Matt Cooper

Across the Pond

print article archives RSS

DP World Tour Preview

Monday, November 13, 2017


 
It's been quite a year. After 48 tournaments, 26 countries, eight Rolex Series events, five continents, two six-hole events and one disastrous website redesign, the bell is ringing for the final lap of the European Tour's 2017 Race to Dubai.
 
Tommy Fleetwood, who leads the rankings, is tired yet obviously thrilled by a remarkable year that has witnessed victories in far-off lands, the birth of a son, and a rapturous Southport home-coming. Were he to be crowned No. 1 for 2017 it would complete a very princely grand slam.
 
He will be chased to the line by the two golfers who contested the Masters play-off and who are currently enjoying impeccable form. Third placed Sergio Garcia was a winner on home soil last time out; Justin Rose betters that having lifted the prize in both China and Turkey before taking a week off.
 
"It's pretty special," Fleetwood said of his position. "It's not a burden. I don't feel stressed about it. I don't feel anxious. I just think it's great that I've got the chance to win it and a good chance too."
 
His year, if not his season, began with a win in the U.A.E. (at the Abu Dhabi HSBC Championship). Will it end with one too?
 
 
Race to Dubai standings
 
1st Tommy Fleetwood 4,235,987
2nd Justin Rose 3,979,250
3rd Sergio Garcia 3,184,582
4th Jon Rahm 2,898,457
5th Tyrrell Hatton 2,711,524
 
 
The course
 
This tournament has always been at home on the Greg Norman-designed Earth course at Jumeirah Golf Estates. A par 72 which packs a punch at 7,675 yards, it has always produced a barrage of low-scoring. Seven of eight winners were 16-under or better (four of them well into the 20s). There is plenty of room from the tees and on the large green complexes too. The latter feature Tifeagle Bermuda grass and sweeping run-offs. Five holes bring water into play including the island green at 17.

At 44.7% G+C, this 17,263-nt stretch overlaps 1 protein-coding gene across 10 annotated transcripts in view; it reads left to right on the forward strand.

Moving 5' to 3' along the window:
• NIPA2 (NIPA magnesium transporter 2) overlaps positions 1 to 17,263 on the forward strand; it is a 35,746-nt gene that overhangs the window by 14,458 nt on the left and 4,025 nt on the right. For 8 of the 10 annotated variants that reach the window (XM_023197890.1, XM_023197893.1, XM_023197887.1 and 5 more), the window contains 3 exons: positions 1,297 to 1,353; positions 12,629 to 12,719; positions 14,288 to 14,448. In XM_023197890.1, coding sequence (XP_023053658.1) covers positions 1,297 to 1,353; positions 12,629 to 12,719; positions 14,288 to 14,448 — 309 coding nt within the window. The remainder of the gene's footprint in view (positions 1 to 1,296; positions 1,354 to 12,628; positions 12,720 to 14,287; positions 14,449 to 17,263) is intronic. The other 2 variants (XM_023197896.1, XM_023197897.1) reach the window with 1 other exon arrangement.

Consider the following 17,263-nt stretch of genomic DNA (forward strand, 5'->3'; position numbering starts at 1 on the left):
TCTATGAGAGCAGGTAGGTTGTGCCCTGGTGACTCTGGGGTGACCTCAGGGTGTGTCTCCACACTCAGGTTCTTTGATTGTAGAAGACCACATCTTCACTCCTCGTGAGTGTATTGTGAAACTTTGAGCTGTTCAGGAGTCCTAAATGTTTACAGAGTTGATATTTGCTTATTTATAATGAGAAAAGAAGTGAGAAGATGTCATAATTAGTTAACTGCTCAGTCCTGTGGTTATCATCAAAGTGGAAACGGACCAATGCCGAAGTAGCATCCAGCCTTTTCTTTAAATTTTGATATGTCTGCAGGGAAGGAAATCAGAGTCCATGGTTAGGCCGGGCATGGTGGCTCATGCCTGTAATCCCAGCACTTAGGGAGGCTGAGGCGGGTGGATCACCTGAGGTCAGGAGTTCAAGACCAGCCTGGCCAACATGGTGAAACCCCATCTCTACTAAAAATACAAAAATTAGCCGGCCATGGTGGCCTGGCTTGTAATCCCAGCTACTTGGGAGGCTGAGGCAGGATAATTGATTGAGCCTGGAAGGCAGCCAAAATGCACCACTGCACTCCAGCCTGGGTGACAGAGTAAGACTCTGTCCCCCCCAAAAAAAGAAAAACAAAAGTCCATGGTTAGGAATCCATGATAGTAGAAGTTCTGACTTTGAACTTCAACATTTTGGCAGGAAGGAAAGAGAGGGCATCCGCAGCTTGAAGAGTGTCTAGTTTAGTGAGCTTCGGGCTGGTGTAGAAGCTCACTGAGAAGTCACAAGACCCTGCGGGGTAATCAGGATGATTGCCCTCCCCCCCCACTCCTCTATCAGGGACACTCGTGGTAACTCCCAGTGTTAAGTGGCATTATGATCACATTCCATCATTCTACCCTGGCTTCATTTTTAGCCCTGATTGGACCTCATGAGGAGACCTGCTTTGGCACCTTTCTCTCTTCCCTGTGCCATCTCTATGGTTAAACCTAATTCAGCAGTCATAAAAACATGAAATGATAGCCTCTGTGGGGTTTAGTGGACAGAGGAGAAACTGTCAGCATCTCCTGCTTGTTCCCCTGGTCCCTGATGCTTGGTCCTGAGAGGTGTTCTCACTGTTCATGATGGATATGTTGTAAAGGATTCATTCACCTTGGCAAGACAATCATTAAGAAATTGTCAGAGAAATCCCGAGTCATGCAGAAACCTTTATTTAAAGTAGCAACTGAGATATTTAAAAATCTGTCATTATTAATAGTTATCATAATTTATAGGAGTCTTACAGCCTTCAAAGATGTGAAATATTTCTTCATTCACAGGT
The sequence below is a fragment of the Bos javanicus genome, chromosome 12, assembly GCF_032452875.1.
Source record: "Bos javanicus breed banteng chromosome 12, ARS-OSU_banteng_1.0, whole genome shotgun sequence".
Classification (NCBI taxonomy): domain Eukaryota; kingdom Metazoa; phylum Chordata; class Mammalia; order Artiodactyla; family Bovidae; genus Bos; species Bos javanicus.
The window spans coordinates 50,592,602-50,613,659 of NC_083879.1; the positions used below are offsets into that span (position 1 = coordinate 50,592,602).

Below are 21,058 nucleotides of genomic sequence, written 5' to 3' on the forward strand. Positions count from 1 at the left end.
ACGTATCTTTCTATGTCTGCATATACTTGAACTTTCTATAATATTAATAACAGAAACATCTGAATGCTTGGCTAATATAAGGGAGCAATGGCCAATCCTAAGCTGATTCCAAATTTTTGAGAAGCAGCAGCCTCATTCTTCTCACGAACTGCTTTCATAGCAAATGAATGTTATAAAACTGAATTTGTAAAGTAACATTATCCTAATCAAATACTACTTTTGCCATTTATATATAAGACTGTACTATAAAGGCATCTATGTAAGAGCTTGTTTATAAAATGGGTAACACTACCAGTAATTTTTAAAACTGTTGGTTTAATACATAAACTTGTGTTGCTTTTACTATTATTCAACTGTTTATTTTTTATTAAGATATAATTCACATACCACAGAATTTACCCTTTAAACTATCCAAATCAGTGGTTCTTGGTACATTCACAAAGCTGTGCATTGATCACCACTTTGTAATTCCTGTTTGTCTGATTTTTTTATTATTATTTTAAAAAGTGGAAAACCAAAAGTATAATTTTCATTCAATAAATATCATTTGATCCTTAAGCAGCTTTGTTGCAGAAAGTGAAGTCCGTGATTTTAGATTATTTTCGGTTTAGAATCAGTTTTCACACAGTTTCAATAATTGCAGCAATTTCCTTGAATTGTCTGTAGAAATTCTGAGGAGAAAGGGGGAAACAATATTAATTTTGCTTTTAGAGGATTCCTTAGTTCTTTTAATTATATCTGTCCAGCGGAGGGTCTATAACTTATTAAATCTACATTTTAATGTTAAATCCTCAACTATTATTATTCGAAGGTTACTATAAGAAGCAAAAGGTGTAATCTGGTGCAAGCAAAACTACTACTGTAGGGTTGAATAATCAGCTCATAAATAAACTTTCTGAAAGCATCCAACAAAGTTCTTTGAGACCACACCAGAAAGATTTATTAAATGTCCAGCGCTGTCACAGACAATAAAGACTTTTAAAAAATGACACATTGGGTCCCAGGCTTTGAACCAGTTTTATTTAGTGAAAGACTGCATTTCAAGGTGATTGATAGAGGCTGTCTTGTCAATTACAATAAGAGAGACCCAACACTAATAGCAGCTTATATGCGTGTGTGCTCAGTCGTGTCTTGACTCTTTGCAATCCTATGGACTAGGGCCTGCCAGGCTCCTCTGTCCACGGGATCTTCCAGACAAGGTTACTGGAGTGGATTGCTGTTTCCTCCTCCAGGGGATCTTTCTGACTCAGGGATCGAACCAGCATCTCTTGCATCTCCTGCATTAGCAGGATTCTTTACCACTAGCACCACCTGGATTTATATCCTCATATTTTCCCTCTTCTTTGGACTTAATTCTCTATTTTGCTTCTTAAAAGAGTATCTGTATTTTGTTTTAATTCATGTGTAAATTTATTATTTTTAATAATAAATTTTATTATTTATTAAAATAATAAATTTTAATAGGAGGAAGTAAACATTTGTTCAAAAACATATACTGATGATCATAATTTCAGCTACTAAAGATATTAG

Past winners, winning scores and stats
 
2016 Matthew Fitzpatrick -17  (DD: 16, DA: 2, GIR: 21, Scr: 5, PA: 2, AA: 1)
2015 Rory McIlroy -21 (DD: 1, DA: 37, GIR: 4, Scr: 10, PA: 4, AA: 2)
2014 Henrik Stenson -16 (DD: 2, DA: 2, GIR: 4, Scr: 41, PA: 16, AA: 2)
2013 Henrik Stenson -25 (DD: 7, DA: 1, GIR: 1, Scr: 2, PA: 8, AA: 1)
2012 Rory McIlroy -23 (DD: 2, DA: 22, GIR: 47, Scr: 19, PA: 1, AA: 3)
2011 Alvaro Quiros -19 (DD: 1, DA: 55, GIR: 4, Scr: 47, PA: 7, AA: 12)
2010 Robert Karlsson -14 (DD: 5, DA: 20, GIR: 12, Scr: 54, PA: 1, AA: 5)
2009 Lee Westwood -23 (DD: 8, DA: 7, GIR: 1, Scr: 1, PA: 5, AA: 1)
 
Notes: Although Fitzpatrick didn't buck the trend of quality winners, he was the shortest-hitting winner so far and he didn't rank particularly high for Greens in Regulation either. He was, however, sharp on the greens and his All-Round strength shone as he became the seventh of eight winners to rank top five in that category (six were top three). Fitzpatrick was the first winner who hadn't tasted victory on the Desert Swing prior to claiming this title (or, in Westwood's case, lost a play-off and racked up plenty of top five finishes). 
 
 
Weather
 
Nothing out of the Dubai ordinary to report: temperatures in the high 80s, perhaps a bit of cloud on Thursday and Friday, a 4% chance of rain on Saturday and wind that will be cooling rather than have any affect on play (12mph possible all four days).
 
 
The Leading Contenders (listed in Race to Dubai order with ranking)
 
A tricky conundrum. The fact he leads the rankings could be a plus (confidence) yet also a minus (distraction, weight of pressure). Past winners of this event have excelled on that season's Desert Swing and Fleetwood can count that as another positive after his Abu Dhabi win. Last year's tournament stats suggests he got to grips with the challenge, topping the Greens in Regulation rankings on his way to a first top ten at his fourth attempt. The worries include the hoopla off-the-course, fatigue (he's been logging up the air miles the last three weeks, not that he'll need them these days) and putting: He's required 32 putts per round during the last two years on this course.
 
One of the nicest guys in the sport and yet what was notable about his victories in the WGC-HSBC Champions and Turkish Airlines Open was their predatory nature, as if Rose remembered he has thorns as he hunted down the leaders. He made up eight shots during the final round in China, and was nine back after 36 holes in Turkey; not even needing play-offs to complete the kill. A victory this week would not only land a hat-trick, but could do to Tommy Fleetwood in the rankings what he did to Dustin Johnson in Shanghai and Kiradech Aphibarnrat in Antalya. Twice second in this event (in 2012 and 2014), he was also in contention last year before a 78 on Saturday (he shot 66 either side of that).